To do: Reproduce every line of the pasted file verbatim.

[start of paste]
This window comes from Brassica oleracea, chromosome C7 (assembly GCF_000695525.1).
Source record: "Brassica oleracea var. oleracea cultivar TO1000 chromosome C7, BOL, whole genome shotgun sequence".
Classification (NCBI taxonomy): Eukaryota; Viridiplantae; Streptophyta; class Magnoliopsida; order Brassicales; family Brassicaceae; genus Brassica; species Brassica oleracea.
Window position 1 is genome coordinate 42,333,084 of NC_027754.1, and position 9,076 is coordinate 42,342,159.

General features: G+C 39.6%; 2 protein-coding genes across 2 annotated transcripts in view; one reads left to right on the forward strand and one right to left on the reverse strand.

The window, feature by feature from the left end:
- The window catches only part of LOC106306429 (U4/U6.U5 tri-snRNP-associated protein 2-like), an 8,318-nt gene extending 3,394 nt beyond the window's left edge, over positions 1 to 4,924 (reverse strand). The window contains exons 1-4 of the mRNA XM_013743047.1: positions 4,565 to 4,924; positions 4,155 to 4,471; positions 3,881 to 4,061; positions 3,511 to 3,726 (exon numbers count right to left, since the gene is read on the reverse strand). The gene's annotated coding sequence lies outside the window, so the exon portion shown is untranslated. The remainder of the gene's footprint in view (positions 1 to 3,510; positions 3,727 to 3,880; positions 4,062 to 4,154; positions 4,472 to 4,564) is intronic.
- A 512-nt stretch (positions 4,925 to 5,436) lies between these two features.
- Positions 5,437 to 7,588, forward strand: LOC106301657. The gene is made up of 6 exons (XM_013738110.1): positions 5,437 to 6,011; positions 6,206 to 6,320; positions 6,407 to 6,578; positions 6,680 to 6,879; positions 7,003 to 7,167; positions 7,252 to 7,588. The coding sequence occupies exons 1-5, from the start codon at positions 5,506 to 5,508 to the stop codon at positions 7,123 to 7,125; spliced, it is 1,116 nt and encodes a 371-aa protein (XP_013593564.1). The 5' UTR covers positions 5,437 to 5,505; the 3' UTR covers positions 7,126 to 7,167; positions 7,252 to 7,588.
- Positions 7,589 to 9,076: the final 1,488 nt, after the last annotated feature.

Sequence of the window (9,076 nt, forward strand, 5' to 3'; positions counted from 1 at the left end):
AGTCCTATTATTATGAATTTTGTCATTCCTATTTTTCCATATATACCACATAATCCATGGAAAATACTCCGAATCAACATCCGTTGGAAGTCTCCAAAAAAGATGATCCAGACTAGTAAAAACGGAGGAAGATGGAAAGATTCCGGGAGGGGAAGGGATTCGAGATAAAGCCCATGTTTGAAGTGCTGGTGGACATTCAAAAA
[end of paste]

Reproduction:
This window comes from Brassica oleracea, chromosome C7 (assembly GCF_000695525.1).
Source record: "Brassica oleracea var. oleracea cultivar TO1000 chromosome C7, BOL, whole genome shotgun sequence".
Classification (NCBI taxonomy): Eukaryota; Viridiplantae; Streptophyta; class Magnoliopsida; order Brassicales; family Brassicaceae; genus Brassica; species Brassica oleracea.
Window position 1 is genome coordinate 42,333,084 of NC_027754.1, and position 9,076 is coordinate 42,342,159.

General features: G+C 39.6%; 2 protein-coding genes across 2 annotated transcripts in view; one reads left to right on the forward strand and one right to left on the reverse strand.

The window, feature by feature from the left end:
- The window catches only part of LOC106306429 (U4/U6.U5 tri-snRNP-associated protein 2-like), an 8,318-nt gene extending 3,394 nt beyond the window's left edge, over positions 1 to 4,924 (reverse strand). The window contains exons 1-4 of the mRNA XM_013743047.1: positions 4,565 to 4,924; positions 4,155 to 4,471; positions 3,881 to 4,061; positions 3,511 to 3,726 (exon numbers count right to left, since the gene is read on the reverse strand). The gene's annotated coding sequence lies outside the window, so the exon portion shown is untranslated. The remainder of the gene's footprint in view (positions 1 to 3,510; positions 3,727 to 3,880; positions 4,062 to 4,154; positions 4,472 to 4,564) is intronic.
- A 512-nt stretch (positions 4,925 to 5,436) lies between these two features.
- Positions 5,437 to 7,588, forward strand: LOC106301657. The gene is made up of 6 exons (XM_013738110.1): positions 5,437 to 6,011; positions 6,206 to 6,320; positions 6,407 to 6,578; positions 6,680 to 6,879; positions 7,003 to 7,167; positions 7,252 to 7,588. The coding sequence occupies exons 1-5, from the start codon at positions 5,506 to 5,508 to the stop codon at positions 7,123 to 7,125; spliced, it is 1,116 nt and encodes a 371-aa protein (XP_013593564.1). The 5' UTR covers positions 5,437 to 5,505; the 3' UTR covers positions 7,126 to 7,167; positions 7,252 to 7,588.
- Positions 7,589 to 9,076: the final 1,488 nt, after the last annotated feature.

Sequence of the window (9,076 nt, forward strand, 5' to 3'; positions counted from 1 at the left end):
AGTCCTATTATTATGAATTTTGTCATTCCTATTTTTCCATATATACCACATAATCCATGGAAAATACTCCGAATCAACATCCGTTGGAAGTCTCCAAAAAAGATGATCCAGACTAGTAAAAACGGAGGAAGATGGAAAGATTCCGGGAGGGGAAGGGATTCGAGATAAAGCCCATGTTTGAAGTGCTGGTGGACATTCAAAAA